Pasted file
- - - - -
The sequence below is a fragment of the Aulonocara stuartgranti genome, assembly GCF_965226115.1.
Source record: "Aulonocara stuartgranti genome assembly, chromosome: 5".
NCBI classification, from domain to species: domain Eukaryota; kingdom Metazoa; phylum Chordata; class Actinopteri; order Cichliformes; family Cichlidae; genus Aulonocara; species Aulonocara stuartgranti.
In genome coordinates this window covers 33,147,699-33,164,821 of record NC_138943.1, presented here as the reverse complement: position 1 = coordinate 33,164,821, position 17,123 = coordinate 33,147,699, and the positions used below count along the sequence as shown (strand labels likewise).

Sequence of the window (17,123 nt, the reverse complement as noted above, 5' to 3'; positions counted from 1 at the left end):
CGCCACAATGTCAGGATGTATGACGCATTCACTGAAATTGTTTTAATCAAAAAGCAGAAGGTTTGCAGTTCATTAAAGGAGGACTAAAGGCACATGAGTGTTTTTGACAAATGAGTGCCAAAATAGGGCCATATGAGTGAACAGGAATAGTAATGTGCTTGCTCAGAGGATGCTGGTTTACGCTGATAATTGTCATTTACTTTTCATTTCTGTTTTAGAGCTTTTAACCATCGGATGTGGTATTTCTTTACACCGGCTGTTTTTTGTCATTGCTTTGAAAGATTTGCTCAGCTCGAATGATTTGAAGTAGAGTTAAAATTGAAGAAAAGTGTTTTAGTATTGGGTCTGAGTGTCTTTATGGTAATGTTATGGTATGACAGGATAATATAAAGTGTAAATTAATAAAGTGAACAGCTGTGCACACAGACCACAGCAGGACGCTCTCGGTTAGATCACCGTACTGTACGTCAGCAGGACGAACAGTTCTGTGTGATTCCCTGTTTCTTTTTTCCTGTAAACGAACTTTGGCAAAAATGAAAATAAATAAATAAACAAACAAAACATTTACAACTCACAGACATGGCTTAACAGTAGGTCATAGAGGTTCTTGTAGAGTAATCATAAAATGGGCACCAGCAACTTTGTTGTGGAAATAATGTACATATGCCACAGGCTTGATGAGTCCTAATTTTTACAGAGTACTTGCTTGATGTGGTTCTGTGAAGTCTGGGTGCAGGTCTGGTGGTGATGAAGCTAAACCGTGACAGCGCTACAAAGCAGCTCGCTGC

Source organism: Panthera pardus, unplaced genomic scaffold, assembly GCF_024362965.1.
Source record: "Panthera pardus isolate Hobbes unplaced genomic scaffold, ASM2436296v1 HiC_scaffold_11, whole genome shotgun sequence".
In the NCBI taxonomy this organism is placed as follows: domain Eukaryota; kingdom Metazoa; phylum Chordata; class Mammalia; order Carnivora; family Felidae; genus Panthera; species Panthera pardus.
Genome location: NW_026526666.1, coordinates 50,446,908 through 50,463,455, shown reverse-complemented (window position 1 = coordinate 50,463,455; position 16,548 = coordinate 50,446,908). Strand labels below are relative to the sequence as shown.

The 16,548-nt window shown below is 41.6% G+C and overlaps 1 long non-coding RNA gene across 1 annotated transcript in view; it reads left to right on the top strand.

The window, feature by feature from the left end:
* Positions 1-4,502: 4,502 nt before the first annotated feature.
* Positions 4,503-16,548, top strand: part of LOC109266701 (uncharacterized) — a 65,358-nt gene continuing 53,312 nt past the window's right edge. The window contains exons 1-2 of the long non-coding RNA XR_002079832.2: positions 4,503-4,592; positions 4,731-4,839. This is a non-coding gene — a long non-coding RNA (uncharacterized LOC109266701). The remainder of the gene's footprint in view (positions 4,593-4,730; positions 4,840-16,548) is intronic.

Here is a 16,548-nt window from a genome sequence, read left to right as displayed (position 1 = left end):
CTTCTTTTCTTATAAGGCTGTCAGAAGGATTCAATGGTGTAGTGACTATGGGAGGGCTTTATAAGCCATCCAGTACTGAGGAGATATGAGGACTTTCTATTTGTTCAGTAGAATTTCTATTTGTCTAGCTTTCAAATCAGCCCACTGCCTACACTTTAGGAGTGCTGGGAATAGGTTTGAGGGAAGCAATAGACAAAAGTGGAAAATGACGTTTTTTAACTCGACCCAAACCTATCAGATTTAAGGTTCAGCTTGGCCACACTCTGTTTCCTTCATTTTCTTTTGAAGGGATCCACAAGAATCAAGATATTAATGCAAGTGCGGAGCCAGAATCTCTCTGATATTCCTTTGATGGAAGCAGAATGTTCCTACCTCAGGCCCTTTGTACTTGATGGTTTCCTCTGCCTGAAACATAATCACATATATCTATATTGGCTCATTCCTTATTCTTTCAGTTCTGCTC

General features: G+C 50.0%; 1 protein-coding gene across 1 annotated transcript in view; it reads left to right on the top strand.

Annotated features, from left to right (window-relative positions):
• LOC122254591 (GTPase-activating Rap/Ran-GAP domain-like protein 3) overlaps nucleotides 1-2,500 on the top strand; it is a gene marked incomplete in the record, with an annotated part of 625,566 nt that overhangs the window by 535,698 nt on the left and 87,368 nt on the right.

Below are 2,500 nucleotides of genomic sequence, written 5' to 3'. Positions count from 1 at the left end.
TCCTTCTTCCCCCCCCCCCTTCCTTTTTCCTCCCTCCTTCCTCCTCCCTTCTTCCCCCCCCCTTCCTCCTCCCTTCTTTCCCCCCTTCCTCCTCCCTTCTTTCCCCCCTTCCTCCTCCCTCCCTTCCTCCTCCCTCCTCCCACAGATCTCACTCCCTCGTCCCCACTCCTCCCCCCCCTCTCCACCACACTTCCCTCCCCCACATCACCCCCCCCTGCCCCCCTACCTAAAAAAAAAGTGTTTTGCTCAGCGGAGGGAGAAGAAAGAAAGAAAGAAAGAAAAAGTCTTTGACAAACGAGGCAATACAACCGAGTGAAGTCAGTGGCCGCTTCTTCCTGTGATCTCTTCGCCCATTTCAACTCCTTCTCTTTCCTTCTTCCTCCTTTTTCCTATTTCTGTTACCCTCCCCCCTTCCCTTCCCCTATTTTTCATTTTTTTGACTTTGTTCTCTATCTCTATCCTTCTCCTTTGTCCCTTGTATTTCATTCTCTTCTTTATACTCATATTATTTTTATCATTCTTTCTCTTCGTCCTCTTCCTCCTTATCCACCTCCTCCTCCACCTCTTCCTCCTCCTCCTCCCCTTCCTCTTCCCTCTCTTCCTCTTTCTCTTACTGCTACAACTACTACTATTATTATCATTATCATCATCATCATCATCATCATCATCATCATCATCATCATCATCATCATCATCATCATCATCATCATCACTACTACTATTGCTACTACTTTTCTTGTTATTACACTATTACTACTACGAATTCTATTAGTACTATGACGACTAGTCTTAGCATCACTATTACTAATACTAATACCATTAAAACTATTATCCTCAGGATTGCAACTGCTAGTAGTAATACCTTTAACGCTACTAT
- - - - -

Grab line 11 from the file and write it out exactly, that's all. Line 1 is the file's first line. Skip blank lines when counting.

The 16,548-nt window shown below is 41.6% G+C and overlaps 1 long non-coding RNA gene across 1 annotated transcript in view; it reads left to right on the top strand.